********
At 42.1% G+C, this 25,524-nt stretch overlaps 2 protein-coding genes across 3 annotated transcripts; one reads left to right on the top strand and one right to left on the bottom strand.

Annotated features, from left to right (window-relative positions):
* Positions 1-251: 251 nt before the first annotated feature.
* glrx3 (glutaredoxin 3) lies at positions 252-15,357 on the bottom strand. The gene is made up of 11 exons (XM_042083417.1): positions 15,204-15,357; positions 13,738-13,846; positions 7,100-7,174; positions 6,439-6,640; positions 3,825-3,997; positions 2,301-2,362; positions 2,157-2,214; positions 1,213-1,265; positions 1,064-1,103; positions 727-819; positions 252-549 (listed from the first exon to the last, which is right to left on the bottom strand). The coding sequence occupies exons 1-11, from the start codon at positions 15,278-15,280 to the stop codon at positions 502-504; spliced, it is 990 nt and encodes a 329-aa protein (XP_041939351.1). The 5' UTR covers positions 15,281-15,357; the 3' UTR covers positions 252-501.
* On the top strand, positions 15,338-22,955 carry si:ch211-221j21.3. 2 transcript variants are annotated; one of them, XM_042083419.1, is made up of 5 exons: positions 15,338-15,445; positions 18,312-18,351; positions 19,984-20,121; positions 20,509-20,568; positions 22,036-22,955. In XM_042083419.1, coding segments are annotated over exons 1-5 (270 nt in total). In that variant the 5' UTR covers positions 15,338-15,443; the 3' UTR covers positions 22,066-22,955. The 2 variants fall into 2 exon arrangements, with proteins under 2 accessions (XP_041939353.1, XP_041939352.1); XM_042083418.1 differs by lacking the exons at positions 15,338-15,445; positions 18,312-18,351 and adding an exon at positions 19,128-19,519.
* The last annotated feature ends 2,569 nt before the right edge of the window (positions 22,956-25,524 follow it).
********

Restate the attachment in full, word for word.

At 42.1% G+C, this 25,524-nt stretch overlaps 2 protein-coding genes across 3 annotated transcripts; one reads left to right on the top strand and one right to left on the bottom strand.

Annotated features, from left to right (window-relative positions):
* Positions 1-251: 251 nt before the first annotated feature.
* glrx3 (glutaredoxin 3) lies at positions 252-15,357 on the bottom strand. The gene is made up of 11 exons (XM_042083417.1): positions 15,204-15,357; positions 13,738-13,846; positions 7,100-7,174; positions 6,439-6,640; positions 3,825-3,997; positions 2,301-2,362; positions 2,157-2,214; positions 1,213-1,265; positions 1,064-1,103; positions 727-819; positions 252-549 (listed from the first exon to the last, which is right to left on the bottom strand). The coding sequence occupies exons 1-11, from the start codon at positions 15,278-15,280 to the stop codon at positions 502-504; spliced, it is 990 nt and encodes a 329-aa protein (XP_041939351.1). The 5' UTR covers positions 15,281-15,357; the 3' UTR covers positions 252-501.
* On the top strand, positions 15,338-22,955 carry si:ch211-221j21.3. 2 transcript variants are annotated; one of them, XM_042083419.1, is made up of 5 exons: positions 15,338-15,445; positions 18,312-18,351; positions 19,984-20,121; positions 20,509-20,568; positions 22,036-22,955. In XM_042083419.1, coding segments are annotated over exons 1-5 (270 nt in total). In that variant the 5' UTR covers positions 15,338-15,443; the 3' UTR covers positions 22,066-22,955. The 2 variants fall into 2 exon arrangements, with proteins under 2 accessions (XP_041939353.1, XP_041939352.1); XM_042083418.1 differs by lacking the exons at positions 15,338-15,445; positions 18,312-18,351 and adding an exon at positions 19,128-19,519.
* The last annotated feature ends 2,569 nt before the right edge of the window (positions 22,956-25,524 follow it).